Who Has the Longest Commute to Work?

Jul 02

angry driverThink your commute is bad?  Well, get you morning coffee and doughnuts ready (or bagel if you want to go healthy), because here are the latest stats from the U.S. Census Bureau on how we get to work.[i]

Before we hand out awards for the metro areas with the longest and shortest commutes, let’s do a rundown of the basic commuter stats from across the U.S.:

Most common way to get to work:  Car, truck, or van

No wonder our roadways are so crowded!  Out of 138.6 million people polled, 119.4 drove themselves to work.  That means that 86% of workers polled in the United States drove to work!  Of that number, 76% (105.5 million people) drove alone.  Public transportation ranked a distant second at 6.9 million people (or just 5%).

Worst Time to Commute to Work:  7:00 a.m. to 7:59 a.m.

If you happen to hop in your car during this time, you’re in good company.  A bit less than one third of all people leave for work during this timeframe (37.2 million people).

So what’s the best time to leave for work?  Between 11:00 a.m. to 11:59 a.m. when only 1% of the workforce is commuting.  But really, who has a job that starts at noon?!

(I know, 7:59 a.m. and 11:59 a.m. are wacky cutoffs, but don’t blame me; it’s those fun-loving dudes at the U.S. Census Bureau that determine this stuff.)

Most Common Commute Time: 15-19 minutes

This seems a little unbelievable to me (maybe that’s because I live in Los Angeles), but the most common commute time is 15 to 19 minutes, bad trafficwhich accounted for 15% of the workers polled.  Honestly, where are these people commuting from?  Do they live next to their work?  Maybe they just work from home and have to walk over to their desk after brushing their teeth.  I think it takes me 15 minutes just to get to the freeway entrance!

Of course, all of this is a little bit skewed because the survey asked people in four minute increments how long it took them to get to work (10-14 minutes, 15-19 minutes, 20-24 minutes, etc).  When you look at the stats in larger time blocks, a third of all people took 30 minutes or more to get to work.

And the Award for the Longest Average Commute Goes To…

Drum roll please…here we go- ya’ ready?  The metro area with the longest commute is… The New York-Northern New Jersey-Long Island Area!  If you live in this area, you can join the ranks of the proud proletariat who average 34.6 minutes in getting to work.  I really bad driving daythought that with the gridlock, high population density, and constant road construction,  Los Angeles would be somewhere in the top ten, but it doesn’t even make the list (however, the Riverside-San Bernardino-Ontario, CA area does clock-in at the number eight spot with an average commute time of 30 minutes).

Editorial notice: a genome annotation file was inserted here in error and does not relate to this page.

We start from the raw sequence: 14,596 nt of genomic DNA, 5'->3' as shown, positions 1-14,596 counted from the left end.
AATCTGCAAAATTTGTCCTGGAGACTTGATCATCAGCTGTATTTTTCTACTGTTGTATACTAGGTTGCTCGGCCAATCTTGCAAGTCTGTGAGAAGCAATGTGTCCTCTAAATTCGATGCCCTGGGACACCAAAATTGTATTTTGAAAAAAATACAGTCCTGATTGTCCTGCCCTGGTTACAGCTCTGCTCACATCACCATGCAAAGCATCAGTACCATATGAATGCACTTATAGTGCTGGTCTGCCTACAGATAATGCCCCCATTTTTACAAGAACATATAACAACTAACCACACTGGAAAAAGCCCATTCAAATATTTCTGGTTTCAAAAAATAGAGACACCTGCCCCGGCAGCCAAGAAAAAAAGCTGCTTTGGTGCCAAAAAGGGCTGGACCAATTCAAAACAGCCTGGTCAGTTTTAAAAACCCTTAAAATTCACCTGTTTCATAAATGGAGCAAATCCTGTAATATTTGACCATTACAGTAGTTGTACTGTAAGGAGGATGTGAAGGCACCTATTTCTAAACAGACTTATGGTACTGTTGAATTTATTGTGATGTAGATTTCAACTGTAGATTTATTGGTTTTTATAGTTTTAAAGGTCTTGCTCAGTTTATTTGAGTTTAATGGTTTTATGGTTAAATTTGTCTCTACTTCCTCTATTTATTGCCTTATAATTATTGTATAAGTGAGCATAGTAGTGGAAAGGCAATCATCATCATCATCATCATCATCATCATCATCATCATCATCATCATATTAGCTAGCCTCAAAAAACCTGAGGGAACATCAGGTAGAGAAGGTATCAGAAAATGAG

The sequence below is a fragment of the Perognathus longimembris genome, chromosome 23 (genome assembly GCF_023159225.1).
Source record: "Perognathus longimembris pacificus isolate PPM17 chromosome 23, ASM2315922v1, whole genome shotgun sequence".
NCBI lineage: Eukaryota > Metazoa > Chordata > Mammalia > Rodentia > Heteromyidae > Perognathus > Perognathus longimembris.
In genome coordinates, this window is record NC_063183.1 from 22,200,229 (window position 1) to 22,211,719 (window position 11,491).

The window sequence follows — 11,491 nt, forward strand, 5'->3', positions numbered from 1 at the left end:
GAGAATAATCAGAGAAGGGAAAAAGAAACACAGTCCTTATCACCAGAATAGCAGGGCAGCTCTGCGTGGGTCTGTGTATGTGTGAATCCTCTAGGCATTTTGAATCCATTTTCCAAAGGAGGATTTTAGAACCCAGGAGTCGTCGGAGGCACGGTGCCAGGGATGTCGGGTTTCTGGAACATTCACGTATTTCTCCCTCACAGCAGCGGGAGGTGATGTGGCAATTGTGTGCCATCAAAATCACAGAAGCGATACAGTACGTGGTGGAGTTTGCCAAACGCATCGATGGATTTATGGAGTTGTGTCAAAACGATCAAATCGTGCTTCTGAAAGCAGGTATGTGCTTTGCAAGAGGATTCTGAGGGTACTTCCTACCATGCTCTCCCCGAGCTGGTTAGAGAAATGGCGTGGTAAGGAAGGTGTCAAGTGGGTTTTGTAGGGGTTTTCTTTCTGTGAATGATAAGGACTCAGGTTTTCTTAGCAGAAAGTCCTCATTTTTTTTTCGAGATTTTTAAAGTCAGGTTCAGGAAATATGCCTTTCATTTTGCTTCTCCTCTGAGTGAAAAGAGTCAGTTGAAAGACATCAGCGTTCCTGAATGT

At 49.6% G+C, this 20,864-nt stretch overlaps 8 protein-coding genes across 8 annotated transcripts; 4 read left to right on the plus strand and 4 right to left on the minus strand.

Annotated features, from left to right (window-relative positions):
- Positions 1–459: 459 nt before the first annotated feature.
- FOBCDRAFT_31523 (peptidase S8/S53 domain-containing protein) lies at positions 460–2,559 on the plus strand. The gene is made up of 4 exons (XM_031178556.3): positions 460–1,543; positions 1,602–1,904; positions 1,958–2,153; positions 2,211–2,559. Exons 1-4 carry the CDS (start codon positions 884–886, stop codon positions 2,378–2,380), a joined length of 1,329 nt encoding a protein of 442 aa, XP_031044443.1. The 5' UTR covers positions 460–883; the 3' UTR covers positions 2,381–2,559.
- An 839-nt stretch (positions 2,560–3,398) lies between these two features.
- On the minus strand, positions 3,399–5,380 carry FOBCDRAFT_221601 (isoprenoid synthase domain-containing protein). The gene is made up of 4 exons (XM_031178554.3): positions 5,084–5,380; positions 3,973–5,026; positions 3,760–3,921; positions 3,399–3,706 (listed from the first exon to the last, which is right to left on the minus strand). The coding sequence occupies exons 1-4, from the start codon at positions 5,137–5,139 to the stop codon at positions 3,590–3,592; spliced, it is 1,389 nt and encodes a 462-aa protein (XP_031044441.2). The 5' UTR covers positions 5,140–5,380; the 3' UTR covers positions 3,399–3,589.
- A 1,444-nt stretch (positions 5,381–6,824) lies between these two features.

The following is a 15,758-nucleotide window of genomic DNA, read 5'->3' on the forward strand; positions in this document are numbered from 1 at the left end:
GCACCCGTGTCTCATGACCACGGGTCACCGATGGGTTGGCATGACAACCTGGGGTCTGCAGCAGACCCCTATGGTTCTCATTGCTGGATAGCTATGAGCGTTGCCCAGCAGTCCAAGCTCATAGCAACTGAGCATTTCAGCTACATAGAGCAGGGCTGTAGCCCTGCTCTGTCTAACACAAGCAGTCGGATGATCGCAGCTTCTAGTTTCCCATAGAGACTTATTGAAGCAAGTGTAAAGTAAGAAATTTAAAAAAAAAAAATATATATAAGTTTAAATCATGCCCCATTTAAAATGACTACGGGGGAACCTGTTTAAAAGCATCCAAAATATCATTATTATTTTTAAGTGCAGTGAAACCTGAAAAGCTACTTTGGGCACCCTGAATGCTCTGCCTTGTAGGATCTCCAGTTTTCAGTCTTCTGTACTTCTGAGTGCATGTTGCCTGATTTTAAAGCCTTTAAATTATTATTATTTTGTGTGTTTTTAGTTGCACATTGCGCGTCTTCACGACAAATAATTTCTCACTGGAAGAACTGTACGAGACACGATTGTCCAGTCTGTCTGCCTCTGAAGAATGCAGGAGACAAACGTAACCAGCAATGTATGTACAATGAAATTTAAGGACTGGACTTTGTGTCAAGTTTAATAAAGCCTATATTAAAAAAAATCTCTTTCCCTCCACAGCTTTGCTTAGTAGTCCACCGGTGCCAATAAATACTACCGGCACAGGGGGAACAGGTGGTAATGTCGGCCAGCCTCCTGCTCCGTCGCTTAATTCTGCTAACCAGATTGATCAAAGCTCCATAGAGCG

So where is the best metro area to commute to work in?  Great Falls, Montana with a population of just under 60,000 people, and a commute time of less than fifteen minutes.  Must be nice living in “Big Sky Country”!

If you’re curious about the other metro areas with the longest and shortest commutes check out the following charts:

 

U.S. Census Bureau: Metro Areas With the 10 Longest Commutes[ii]

Rank

Metro Area

Average travel time to work in minutes

1

New York-Northern New Jersey-Long Island, NY-NJ-PA.

34.6

2

Washington-Arlington-Alexandria, DC-VA-MD-WV.

33.4

3

Poughkeepsie-Newburgh-Middletown, NY.

32.2

4

Bremerton-Silverdale, WA.

30.8

5

Chicago-Naperville-Joliet, IL-IN-WI3 .

30.7

6

Winchester, VA-WV.

30.3

7

Atlanta-Sandy Springs-Marietta, GA.

30.1

8

Riverside-San Bernardino-Ontario, CA.

30

9

Stockton, CA.

29.8

10

Baltimore-Towson, MD.

29.7

 

U.S. Census Bureau: Metro Areas With the 10 Shortest Commutes[iii]

Rank

Metro Area

Average travel time to work in minutes

1

Great Falls, MT.

14.2

2

Lewiston, ID-WA.

14.7

3

Grand Forks, ND-MN.

15.1

4

Lubbock, TX.

15.5

5

Missoula, MT.

15.8

6

San Angelo, TX.

15.9

7

Cheyenne, WY.

15.9

8

Midland, TX.

16

9

Lawton, OK.

16

10

Decatur, IL.

16.5

 ************************************************************************************

more bad trafficHaving a long commute getting to work is bad, but getting a ticket when you’re speeding home is even worse.  If you do end up with a traffic ticket, and you’re able to get it dismissed or reduced by taking traffic school, consider taking your courses online.  With The On-Line Traffic School, Inc. you get the convenience and flexibility of taking your classes online anytime you want!  Instead of scheduling hours of your precious weekend time, or sitting in a dusty classroom listening to a boring instructor drone on about traffic laws after a long day at work, you can take the course anytime you have access to a computer or a smartphone and an Internet connection!  It’s fast, simple and easy.

To find out more, visit:  The On-Line Traffic School, Inc.



[i] McKenzie, Brian & Rapino, Melanie.  (September 2011).  Commuting in theUnited States: 2009.  United States Census Bureau.  Retrieved from http://www.census.gov/prod/2011pubs/acs-15.pdf

[ii] McKenzie, Brian & Rapino, Melanie.  (September 2011).  Commuting in theUnited States: 2009.  United States Census Bureau.  Retrieved from http://www.census.gov/prod/2011pubs/acs-15.pdf

[iii] McKenzie, Brian & Rapino, Melanie.  (September 2011).  Commuting in theUnited States: 2009.  United States Census Bureau.  Retrieved from http://www.census.gov/prod/2011pubs/acs-15.pdf

Leave a Reply

Your email address will not be published. Required fields are marked *

*

You may use these HTML tags and attributes: <a href="" title=""> <abbr title=""> <acronym title=""> <b> <blockquote cite=""> <cite> <code> <del datetime=""> <em> <i> <q cite=""> <strike> <strong>